*1/2 out of ****
Let’s wind the clocks back about eight years: Marvel had just given us a little surprise hit called Iron Man, which was good fun, but it wasn’t going to even touch the DC/Warner Brothers Batman epic due that July, The Dark Knight. What happened?
Today, the Disney-owned Marvel Studios releases multiple movies a year, which are connected by taking place in the same universe as that first Iron Man movie. I don’t think that any of them are great, but nearly all of them know how to have a good time. Meanwhile DC/Warner seems to be under the impression that they need to take their dark and serious shtick that made Christopher Nolan’s self-contained Dark Knight Trilogy so successful and apply it to the universe-building business model that makes Marvel a blockbuster powerhouse.
If you don’t count a failed launch via The Green Lantern, this started with the financial success of 2013’s Man of Steel – a movie I loathed for sucking all the charm out of Superman. It continues now with Batman v Superman: Dawn of Justice, where Batman’s inclusion fits into director Zack Snyder and co-writer David S. Goyer’s grim world more than Superman does. I wish I could say that this makes the new movie an improvement, but, for so many reasons, it doesn’t.
Like Man of Steel, the movie begins on a strong note, this time revisiting the most sordid section of Man of Steel where we see the partial destruction of Metropolis from Bruce Wayne’s point of view as one of his company towers is crumbling in the collateral damage of a fight between Superman and General Zod. The look on Wayne’s face says everything I would assume a common citizen to think of Superman, who sure picked a bad day to reveal himself to the world.
Cut to present, where the young industrial billionaire Lex Luthor is attempting to influence a political movement against Superman while hoping to access restricted alien technology found during the events of the last movie. Meanwhile, Superman is hypocritically disapproving of Batman’s violent ethics when fighting crime. Batman starts hatching a plan to destroy the Kryptonian strongman for being a threat to the human race. More subplots ensue.
I gave the first chunk of this movie every ounce of my attention in order to make sense of its convoluted plotting until I surrendered in a state of bored confusion. There are gorgeous moments, quite often in segments that turn out to be dream sequences and I wonder if Snyder is using them because he embraces any opportunity show his talents at abstract imagery.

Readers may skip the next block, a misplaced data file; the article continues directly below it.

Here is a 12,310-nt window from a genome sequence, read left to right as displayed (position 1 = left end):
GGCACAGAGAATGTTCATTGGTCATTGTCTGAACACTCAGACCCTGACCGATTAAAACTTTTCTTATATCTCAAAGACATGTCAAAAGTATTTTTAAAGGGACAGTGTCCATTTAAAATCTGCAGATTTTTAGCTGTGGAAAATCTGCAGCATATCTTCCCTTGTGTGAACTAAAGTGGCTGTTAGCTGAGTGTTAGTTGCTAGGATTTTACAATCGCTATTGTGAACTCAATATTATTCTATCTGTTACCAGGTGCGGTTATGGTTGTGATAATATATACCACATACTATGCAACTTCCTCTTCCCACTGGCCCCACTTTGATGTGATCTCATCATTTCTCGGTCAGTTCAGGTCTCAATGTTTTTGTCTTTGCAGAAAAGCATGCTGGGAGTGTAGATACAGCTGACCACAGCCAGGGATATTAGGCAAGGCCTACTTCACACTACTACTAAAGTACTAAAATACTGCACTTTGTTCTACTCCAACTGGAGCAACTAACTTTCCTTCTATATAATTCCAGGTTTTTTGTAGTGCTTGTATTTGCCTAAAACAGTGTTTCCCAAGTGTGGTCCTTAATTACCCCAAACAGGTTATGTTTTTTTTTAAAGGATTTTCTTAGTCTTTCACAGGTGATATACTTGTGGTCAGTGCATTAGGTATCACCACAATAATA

The story is under the influence of conflicting minds and the business obligation to establish future DC Universe installments, which I’m hoping will never happen - if they’re to be anything like this movie’s blatant, gloomy allegories for fighting terrorism –a theme I grew tired of seeing in escapist cinema a long time ago.
Ben Affleck is a very good Bruce Wayne/Batman and Henry Cavill is still a good looking Superman, even if he has yet to discover the character; Amy Adams is a great actress who continues to make a terrible Lois Lane; Gal Gadot, as Wonder Woman, barely makes an impression in the monotonous finale; and Jesse Eisenberg's Lex Luthor possesses most of this film’s personality: An eccentric, loud, pseudo-intellectual force of destruction with no clear motive.
When talking movies with friends, I’ve often defended Zack Snyder for his unique visual style, which felt lost in Man of Steel, but feels slightly recovered in this movie. Sadly, the common criticism of Snyder having a superficial understanding of substance, storytelling, and how to make action scenes engaging is adding up in ways that make him look really shallow in my eyes now.
A lot of fanboys - and girls - are split on Snyder's work with films like Watchmen and 300, but I enjoyed them during a golden time for Warner, when they treated their comic book properties, through DC, as worlds of their own that each promised a compelling story through rich filmmaking. This was also true of V For Vendetta, Batman Begins and The Dark Knight.
The studio that took the comic book movie to its greatest cinematic heights has sacrificed so many things that matter in entertainment. Despite the #1 opening weekend at the box office, they may be about to pay the price. I, like so many others, will not be going back to see Batman V Superman: Dawn of Justice again.
But you don't need to take my word for it...
But you don't need to take my word for it...